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Salvation Army's work to be officially recognised in Burkina Faso

Salvation Army's work to be officially recognised in Burkina Faso

Salvation Army's work to be officially recognised in Burkina Faso

20 June 2018

The Salvation Army's work in the African nation of Burkina Faso will be officially opened in August 2018 as a legal and registered ministry.

International Headquarters Report

General André Cox has approved the official recognition of the Army’s work in the west African country of Burkina Faso, making it the 130th country in which The Salvation Army has a legally and officially recognised ministry.

This approval follows consultation with The Salvation Army’s International Management Council, and a long period of preparation and exploratory work.

Captains André and Fatouma Togo, officers from Mali, are leading the work in Burkina Faso, including a corps in the capital, Ouagadougou. The captains were trained in the Democratic Republic of Congo Territory, and have served there and in Zimbabwe prior to being appointed to Burkina Faso.

The official opening, under the leadership of Commissioners Benjamin and Grace Mnyampi (International Secretary for Africa, and Zonal Secretary for Women's Ministries), will take place in Ouagadougou on 25-27 August 2018.

Included in the weekend’s program will be men’s and women’s rallies, a youth concert and an officers’ meeting.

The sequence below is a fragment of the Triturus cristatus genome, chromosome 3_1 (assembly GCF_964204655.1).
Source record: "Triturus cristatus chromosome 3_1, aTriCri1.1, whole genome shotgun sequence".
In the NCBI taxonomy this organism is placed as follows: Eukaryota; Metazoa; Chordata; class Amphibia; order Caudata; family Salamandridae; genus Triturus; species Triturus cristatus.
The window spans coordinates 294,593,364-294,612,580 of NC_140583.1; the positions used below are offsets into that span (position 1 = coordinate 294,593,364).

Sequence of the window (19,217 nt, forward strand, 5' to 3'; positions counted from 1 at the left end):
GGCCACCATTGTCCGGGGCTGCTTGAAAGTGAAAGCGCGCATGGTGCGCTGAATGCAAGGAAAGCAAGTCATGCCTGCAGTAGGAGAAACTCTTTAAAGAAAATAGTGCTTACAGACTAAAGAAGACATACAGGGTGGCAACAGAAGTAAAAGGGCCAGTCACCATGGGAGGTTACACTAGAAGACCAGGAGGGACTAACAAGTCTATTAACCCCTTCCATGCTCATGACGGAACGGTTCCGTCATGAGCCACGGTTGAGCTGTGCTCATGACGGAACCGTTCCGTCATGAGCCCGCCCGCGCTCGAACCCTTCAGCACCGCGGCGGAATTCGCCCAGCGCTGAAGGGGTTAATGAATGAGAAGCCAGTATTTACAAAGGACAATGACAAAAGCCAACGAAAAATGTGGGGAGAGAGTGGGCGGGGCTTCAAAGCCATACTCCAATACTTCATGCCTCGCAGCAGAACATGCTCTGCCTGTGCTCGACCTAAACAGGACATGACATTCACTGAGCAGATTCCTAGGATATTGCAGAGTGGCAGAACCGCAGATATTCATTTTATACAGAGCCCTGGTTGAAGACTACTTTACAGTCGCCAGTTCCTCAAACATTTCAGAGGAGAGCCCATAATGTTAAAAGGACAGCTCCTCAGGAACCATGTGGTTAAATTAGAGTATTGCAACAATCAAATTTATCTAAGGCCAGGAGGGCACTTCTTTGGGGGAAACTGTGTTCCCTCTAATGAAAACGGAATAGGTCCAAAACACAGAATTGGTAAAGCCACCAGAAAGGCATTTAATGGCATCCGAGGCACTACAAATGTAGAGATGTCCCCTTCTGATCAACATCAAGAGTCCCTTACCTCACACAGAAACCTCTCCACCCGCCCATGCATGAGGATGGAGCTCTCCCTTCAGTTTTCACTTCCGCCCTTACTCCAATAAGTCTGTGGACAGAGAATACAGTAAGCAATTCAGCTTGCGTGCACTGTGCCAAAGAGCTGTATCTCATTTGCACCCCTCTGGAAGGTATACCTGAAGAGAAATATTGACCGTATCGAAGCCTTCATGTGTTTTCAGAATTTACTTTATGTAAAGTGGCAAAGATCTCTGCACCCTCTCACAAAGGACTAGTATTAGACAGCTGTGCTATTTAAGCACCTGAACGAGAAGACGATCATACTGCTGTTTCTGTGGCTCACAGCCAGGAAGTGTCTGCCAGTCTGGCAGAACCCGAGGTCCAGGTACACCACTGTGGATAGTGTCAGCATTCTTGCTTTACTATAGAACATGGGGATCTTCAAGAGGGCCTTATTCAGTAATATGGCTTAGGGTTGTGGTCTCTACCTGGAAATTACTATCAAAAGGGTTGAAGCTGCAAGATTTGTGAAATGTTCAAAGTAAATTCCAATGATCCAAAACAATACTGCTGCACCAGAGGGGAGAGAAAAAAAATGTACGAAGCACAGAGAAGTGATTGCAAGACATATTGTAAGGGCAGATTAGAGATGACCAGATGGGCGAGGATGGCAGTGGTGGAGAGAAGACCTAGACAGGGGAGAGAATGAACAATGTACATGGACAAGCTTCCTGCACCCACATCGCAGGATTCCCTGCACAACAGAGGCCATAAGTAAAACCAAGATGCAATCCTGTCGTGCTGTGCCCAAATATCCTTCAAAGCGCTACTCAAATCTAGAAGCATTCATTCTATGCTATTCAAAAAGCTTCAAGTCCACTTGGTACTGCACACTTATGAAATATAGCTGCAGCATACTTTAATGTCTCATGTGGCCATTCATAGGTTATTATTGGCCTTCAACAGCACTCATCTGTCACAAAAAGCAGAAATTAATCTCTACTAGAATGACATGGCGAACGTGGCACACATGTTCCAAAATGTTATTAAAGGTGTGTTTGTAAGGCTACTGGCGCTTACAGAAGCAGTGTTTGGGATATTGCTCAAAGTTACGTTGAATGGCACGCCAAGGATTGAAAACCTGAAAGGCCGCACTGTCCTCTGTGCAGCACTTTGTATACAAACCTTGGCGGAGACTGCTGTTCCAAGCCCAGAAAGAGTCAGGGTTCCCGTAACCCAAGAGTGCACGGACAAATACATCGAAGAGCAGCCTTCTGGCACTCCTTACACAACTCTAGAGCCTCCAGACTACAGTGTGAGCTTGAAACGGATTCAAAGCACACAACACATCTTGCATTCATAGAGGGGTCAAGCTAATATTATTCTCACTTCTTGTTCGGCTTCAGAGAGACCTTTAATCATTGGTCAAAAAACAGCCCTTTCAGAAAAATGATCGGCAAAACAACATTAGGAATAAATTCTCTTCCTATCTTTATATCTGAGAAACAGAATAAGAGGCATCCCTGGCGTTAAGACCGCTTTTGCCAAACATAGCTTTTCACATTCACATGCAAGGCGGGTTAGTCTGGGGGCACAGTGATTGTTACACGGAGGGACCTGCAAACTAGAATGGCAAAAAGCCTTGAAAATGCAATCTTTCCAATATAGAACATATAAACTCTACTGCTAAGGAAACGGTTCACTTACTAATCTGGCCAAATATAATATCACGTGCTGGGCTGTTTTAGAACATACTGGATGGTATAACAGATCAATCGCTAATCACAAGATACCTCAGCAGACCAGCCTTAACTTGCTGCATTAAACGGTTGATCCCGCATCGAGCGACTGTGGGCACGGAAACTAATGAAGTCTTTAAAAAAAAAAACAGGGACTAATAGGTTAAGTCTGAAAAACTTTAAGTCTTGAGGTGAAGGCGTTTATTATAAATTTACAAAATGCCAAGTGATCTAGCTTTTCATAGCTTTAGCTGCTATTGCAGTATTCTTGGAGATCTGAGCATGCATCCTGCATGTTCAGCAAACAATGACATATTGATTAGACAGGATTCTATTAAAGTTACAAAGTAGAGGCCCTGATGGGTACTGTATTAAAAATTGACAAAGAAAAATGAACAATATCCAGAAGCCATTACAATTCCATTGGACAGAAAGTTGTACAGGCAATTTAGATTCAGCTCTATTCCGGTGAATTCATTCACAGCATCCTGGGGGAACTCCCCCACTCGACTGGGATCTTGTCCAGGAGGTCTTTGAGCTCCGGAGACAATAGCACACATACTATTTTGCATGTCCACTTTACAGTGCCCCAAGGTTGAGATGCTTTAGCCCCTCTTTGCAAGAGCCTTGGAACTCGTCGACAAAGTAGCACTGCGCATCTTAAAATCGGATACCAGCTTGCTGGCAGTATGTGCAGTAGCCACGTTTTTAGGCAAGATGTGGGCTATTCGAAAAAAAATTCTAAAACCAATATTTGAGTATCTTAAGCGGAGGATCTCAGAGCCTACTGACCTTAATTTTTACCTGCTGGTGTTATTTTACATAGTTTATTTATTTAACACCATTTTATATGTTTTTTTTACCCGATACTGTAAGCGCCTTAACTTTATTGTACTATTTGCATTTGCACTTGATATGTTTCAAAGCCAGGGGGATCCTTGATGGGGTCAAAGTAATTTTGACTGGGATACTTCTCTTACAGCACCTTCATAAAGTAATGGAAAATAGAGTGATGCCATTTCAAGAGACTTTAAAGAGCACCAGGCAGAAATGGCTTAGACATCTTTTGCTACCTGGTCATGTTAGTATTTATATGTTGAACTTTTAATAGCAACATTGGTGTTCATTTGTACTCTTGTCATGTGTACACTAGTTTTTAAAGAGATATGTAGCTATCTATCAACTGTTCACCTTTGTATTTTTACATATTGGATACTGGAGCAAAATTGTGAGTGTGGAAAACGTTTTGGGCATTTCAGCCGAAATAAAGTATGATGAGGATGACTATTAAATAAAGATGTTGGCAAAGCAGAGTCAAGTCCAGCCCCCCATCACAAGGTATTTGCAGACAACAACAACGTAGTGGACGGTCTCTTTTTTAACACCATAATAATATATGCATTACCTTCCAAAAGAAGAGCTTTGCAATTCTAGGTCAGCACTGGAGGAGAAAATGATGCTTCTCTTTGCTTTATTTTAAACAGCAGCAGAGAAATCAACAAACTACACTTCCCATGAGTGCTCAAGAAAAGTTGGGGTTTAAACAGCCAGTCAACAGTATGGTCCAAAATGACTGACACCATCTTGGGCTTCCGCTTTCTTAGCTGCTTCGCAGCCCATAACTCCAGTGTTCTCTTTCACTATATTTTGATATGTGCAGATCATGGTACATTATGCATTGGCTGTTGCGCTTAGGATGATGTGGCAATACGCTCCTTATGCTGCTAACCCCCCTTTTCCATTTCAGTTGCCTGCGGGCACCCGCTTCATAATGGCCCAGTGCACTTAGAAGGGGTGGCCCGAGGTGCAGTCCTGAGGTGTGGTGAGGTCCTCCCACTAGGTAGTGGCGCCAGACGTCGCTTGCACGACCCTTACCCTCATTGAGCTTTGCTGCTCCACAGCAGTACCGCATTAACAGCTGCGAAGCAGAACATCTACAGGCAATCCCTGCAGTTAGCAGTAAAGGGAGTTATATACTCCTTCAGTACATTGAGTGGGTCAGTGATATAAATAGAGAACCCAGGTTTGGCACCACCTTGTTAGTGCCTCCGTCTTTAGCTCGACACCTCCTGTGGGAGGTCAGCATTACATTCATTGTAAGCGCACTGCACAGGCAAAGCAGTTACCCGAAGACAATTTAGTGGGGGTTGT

In a country whose motto is “Unity – Progress – Justice”, The Salvation Army prays that its ministry will contribute to those aims in the years ahead.

Exploratory work

In 2011, Major Eugene Dikalembolovanga, at that time the Regional Officer in Mali, sent word to International Headquarters to indicate that a “national receipt” had been received from the authorities in Burkina Faso, which authorised The Salvation Army to preach anywhere in the country.

Later the same year it was reported that The Salvation Army had received registration in Burkina Faso. However, it was apparent that the local understanding of registration was not fully in line with basic requirements from International Headquarters, so work continued on developing registration documents that would satisfy the authorities in Burkina Faso and meet the requirements.

The Salvation Army was operating out of three centres in the country, and was growing at an encouraging pace.

By the autumn of 2012 it was felt that, once some outstanding matters relating to the Army’s constitution and funding issues had been resolved, a position would be reached to give official recognition to the Army’s presence in Burkina Faso.

Such legal matters take considerable time to resolve, but the way has now been cleared for the official recognition to take place in August.




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